After the SEC championship, Malzahn said, "Right now, we can run the football on anybody. So why change?” The question is whether or not Florida State can make Auburn change come Monday.

Power runs make Buckeyes go

January, 3, 2014
Jan 3
Two of the top offenses in the country collide in the Discover Orange Bowl tonight (8:30 ET on ESPN), as Ohio State and Clemson look to cap off their seasons with a BCS bowl win.

Yesterday we detailed how Clemson’s dynamic passing attack could dominate a struggling Ohio State pass defense.

Ohio State counters with a similarly prolific offense, built instead around a bruising ground game. How have the Buckeyes been so successful running the ball and can Clemson stop them?

Ground and Pound
The Buckeyes run on over 60 percent of their plays, ranking among the top 15 teams in FBS.

No team has been more efficient on the ground than Ohio State, averaging an FBS-best 7.0 yards per game.

The key to Ohio State’s rushing attack is its ability to gain yards up the middle. The Buckeyes have rushed for 2,432 yards inside the tackles this year, nearly 500 yards more than any other school from a BCS automatic qualifying (AQ) conference entering bowl season.

The offensive line has also been dominant in opening up holes for the Buckeyes, who average 4.5 yards per rush before contact, the highest rate among AQ teams.

Carlos Hyde leads the OSU rushing game, averaging a Big Ten-high 141 yards per game. He has been one of the nation’s most consistent backs, gaining at least five yards on an FBS-best 61 percent of his carries.

Following the Buckeyes’ tendency to pound the ball up the middle, Hyde has done most of his damage inside the tackles. Hyde is averaging 7.4 yards per rush to that location, and has gone for over 100 yards inside the tackles in three of his last four games.

Quarterback Option
Hyde is not the only Buckeye who dominates on the ground. Braxton Miller has proven to be among the best dual-threat quarterbacks this season, as one of four FBS players with at least 1,500 pass yards and 1,000 rush yards this season.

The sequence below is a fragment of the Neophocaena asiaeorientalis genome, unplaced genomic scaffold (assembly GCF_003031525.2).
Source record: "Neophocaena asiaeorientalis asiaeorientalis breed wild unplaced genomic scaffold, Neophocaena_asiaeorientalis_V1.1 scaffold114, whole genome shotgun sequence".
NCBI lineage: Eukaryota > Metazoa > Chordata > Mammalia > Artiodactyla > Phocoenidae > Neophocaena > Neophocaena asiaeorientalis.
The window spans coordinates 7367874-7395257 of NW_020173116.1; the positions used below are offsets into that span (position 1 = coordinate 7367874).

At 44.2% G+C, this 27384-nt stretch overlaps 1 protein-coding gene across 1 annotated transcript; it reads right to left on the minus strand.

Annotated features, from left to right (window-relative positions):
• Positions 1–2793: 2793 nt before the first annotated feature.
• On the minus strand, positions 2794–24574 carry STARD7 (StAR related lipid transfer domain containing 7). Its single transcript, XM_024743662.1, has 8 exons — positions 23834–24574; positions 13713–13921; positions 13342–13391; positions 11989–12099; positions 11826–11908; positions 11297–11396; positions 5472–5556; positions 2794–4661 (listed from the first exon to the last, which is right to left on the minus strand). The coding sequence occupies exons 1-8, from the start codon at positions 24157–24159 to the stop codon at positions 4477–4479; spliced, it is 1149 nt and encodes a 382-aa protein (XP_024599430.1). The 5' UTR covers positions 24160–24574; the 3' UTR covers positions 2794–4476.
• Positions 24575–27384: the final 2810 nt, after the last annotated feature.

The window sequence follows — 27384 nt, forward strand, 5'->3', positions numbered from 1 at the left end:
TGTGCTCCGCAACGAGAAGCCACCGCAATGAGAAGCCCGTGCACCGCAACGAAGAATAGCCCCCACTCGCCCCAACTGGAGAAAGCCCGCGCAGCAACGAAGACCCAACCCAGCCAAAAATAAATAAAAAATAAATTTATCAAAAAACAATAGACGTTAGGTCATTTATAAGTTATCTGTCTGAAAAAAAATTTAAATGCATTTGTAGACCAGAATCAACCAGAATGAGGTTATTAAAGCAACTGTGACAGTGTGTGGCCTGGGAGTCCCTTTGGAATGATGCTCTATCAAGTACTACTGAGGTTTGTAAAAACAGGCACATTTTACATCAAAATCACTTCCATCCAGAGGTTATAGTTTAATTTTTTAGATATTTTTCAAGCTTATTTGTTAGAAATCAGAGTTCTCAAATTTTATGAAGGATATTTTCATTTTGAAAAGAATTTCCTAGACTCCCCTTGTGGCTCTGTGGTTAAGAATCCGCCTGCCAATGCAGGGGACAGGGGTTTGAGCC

Relying on Miller’s rushing skills and decision-making, the Buckeyes have been one of the most effective teams this season using the read option.

Only three schools have gained more rushing yards on zone-reads than Ohio State, and its average of 7.7 yards per rush is the highest among BCS-AQ schools with at least 100 zone-read rushes this season entering bowl season.

Miller seemed to find his legs during an off week before Ohio State faced Illinois on Nov. 16th. Miller has topped 100 rushing yards in all four games since then, including an average of 75 yards on zone-reads, while averaging more than nine yards per rush.

Clemson's Challenge
Clemson will be challenged to stop Ohio State’s punishing rushing attack, despite the fact that it has generally been effective stopping the run, allowing 3.7 yards per rush (fourth-best in ACC).

The Tigers struggled to contain two of the league’s best rushing teams, giving up a combined 571 yards against Syracuse and Georgia Tech. Clemson showed its vulnerability up the middle against those squads, with 304 of those 571 yards coming inside the tackles.

Clemson also was no match for one of the nation’s most read-option-heavy teams in Syracuse. The Orange torched them for 205 yards on 21 zone-read rushes, an average of 9.8 yards per rush.

Sooners score big upset in Sugar Bowl

January, 3, 2014
Jan 3

Kevin C. Cox/Getty ImagesOklahoma freshman quarterback Trevor Knight threw a career-high 4 Pass TD Thursday
Oklahoma pulled off a big upset in the Allstate Sugar Bowl as Bob Stoops became the first coach in the BCS era to win the Sugar Bowl, Rose Bowl, Fiesta Bowl and Orange Bowl.

Alabama entered the game as the largest favorite this bowl season (-17). Their loss means the three biggest bowl favorites have all lost. Baylor lost as a 16.5-point favorite to UCF and Arizona State lost outright to Texas Tech despite being a 16-point favorite.

The win marked the 28th bowl victory in Oklahoma history trailing just Alabama (34) and USC (32) all-time.

Sooners go boom
After turning the ball over on their first possession, the Sooners gained momentum in the first half when they scored on five straight possessions (four touchdowns, one field goal). The last time a team scored on five straight possessions in regulation against the Crimson Tide was in 2003 when Georgia did it.

Freshman quarterback Trevor Knight had a breakout game with four touchdown passes. He entered the game with five career touchdowns. Knight joins Johnny Manziel as the only quarterbacks to throw at least four touchdowns against Alabama in the last 10 seasons (Manziel threw five earlier this season).

Tide rolled
The 45 points Alabama allowed were the most since Nick Saban took over the team. In their last two games, Alabama allowed 79 points after allowing a total of 102 points in the team’s first 11 games.

The Crimson Tide lost two straight games for the first time since the 2008 season when in similar fashion to this season they lost the SEC Championship Game and followed that with a Sugar Bowl loss. That season Alabama lost to Florida in the SEC title game and then to Utah in the Sugar Bowl.

Random fact of the day:
Oklahoma’s 45 points are the most Alabama has allowed in a regulation game since a 45-30 loss to Florida in the 1996 SEC Championship Game.

That Gators’ defense was coached by Bob Stoops.